• If the uid field is present in your CSV file, whether the user IDs in that field exist in the target Drupal. Note that this check does not inspect permissions or roles, only that the user ID exists.
    • Whether aliases in the url_alias field in your CSV already exist, and whether they start with a leading slash (/).
    • Taxonomy
      • Whether term ID and term URIs used in CSV fields correspond to existing terms.
      • Whether the length of new terms exceeds 255 characters, which is the maximum length for a term name.
      • Whether the term ID (or term URI) provided for media_use_tid is a member of the "Islandora Media Use" vocabulary.
      • Whether term names in your CSV require a vocabulary namespace.
    • Typed Relation fields
      • Whether values used in typed relation fields are in the required format
      • Whether values need to be namespaced
      • Whether the term IDs/term names/term URIs used in the values exist in the vocabularies configured for the field.
    • "List" text fields
      • Whether values in CSV fields of this Drupal field type are in the field's configured "Allowed values list".
    • If using the pages from directories configuration (paged_content_from_directories: true):
      • Whether page filenames contain an occurrence of the sequence separator.
      • Whether any page directories are empty.
    • Whether the content type identified in the content_type configuration option exists.
    • Whether multivalued fields exceed their allowed number of values.
    • Whether values in text-type fields exceed their configured maximum length.
    • Whether the nodes referenced in field_member_of (if that field is present in the CSV) exist.
    • Whether values used in geolocation fields are valid lat,long coordinates.
    • Whether values used in EDTF fields are valid EDTF date/time values (subset of date/time values only; see documentation for more detail). Also validates whether dates are valid Gregorian calendar dates.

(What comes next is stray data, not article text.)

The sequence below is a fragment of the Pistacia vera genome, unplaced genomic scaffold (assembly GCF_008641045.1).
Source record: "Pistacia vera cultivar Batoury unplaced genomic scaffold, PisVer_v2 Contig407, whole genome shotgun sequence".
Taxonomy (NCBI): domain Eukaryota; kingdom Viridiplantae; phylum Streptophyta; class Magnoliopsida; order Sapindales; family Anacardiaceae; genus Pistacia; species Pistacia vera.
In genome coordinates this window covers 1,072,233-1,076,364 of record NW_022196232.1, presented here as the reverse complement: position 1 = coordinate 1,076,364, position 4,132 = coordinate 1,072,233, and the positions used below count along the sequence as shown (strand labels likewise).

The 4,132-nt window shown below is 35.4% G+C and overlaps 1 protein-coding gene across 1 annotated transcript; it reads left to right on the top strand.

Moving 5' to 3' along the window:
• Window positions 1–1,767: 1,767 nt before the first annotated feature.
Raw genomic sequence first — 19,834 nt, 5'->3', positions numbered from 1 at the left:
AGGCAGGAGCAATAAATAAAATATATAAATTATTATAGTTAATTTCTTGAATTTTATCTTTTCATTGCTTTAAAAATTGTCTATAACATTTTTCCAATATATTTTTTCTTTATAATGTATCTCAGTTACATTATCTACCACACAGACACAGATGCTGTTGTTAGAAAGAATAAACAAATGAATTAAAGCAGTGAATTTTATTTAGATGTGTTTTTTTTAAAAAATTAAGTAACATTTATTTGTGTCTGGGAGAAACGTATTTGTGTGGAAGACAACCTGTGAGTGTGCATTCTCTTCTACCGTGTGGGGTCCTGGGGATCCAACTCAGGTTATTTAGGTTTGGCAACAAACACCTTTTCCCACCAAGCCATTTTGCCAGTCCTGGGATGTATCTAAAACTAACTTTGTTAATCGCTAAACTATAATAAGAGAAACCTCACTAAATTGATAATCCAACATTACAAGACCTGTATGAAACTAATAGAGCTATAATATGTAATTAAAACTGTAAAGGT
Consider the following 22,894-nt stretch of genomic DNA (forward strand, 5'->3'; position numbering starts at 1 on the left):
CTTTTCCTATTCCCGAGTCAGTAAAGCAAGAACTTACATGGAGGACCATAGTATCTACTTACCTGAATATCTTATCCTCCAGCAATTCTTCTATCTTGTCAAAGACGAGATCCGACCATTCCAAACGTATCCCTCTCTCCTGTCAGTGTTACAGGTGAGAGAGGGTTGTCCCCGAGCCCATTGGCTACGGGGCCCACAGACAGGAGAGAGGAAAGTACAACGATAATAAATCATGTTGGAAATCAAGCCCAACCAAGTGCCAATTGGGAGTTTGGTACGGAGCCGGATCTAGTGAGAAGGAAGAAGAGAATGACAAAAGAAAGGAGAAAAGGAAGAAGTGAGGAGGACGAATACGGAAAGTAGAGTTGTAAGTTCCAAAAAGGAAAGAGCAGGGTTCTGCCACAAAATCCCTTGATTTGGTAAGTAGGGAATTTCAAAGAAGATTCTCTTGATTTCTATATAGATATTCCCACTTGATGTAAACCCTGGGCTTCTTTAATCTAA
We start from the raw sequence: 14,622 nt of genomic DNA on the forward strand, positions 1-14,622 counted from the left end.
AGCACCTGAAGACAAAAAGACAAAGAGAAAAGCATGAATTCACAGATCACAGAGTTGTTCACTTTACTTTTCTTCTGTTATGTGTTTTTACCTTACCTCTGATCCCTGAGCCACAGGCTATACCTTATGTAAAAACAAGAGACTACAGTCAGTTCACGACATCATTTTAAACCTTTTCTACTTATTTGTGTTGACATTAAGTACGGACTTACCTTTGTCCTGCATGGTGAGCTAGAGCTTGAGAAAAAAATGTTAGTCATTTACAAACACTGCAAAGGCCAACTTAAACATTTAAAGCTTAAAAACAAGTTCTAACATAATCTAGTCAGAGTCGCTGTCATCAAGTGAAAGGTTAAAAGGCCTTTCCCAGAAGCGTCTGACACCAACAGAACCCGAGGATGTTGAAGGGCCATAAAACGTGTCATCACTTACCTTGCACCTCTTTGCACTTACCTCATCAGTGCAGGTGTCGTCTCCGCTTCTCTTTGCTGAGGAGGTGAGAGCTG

• Hook scripts
    • Whether registered bootstrap, preprocessor, and post-action scripts exist and are executable.

If Workbench detects a configuration or input data violation, it will either stop and tell you why it stopped, or (if the violation will not cause Workbench's interaction with Drupal to fail), tell you that it found an anomaly and to check the log file for more detail.


Adding perform_soft_checks: true to you configuration file will tell --check to not stop when it encounters an error with 1) parent/child order in your input CSV, 2) file extensions in your CSV that are not registered with the Drupal configuration of their media type's file fields, or 3) invalid EDTF dates. Workbench will continue to log all of these errors, but will exit after it has checked every row in your CSV file.

A successful outcome of running --check confirms that all of the conditions listed above are in place, but it does not guarantee a successful job. There are a lot of factors in play during ingest/update/delete interactions with Drupal that can't be checked in advance, most notably network stability, load on the Drupal server, or failure of an Islandora microservice. But in general --check will tell you if there's a problem that you can investigate and resolve before proceeding with your task.

You will probably need to run Workbench using --check a few times before you will be ready to run it without --check and commit your data to Islandora. For example, you may need to correct errors in taxonomy term IDs or names, fix errors in media filenames, or wrap values in your CSV files in quotation marks.

It's also a good idea to check the Workbench log file after running --check. All warnings and errors are printed to the console, but the log file may contain additional information or detail that will help you resolve issues.

Once you have used --check to detect all of the problems with your CSV data, committing it to Islandora will work very reliably.

Also, it is good practice to check your log after each time you run Islandora Workbench, since it may contain information that is not printed to the console.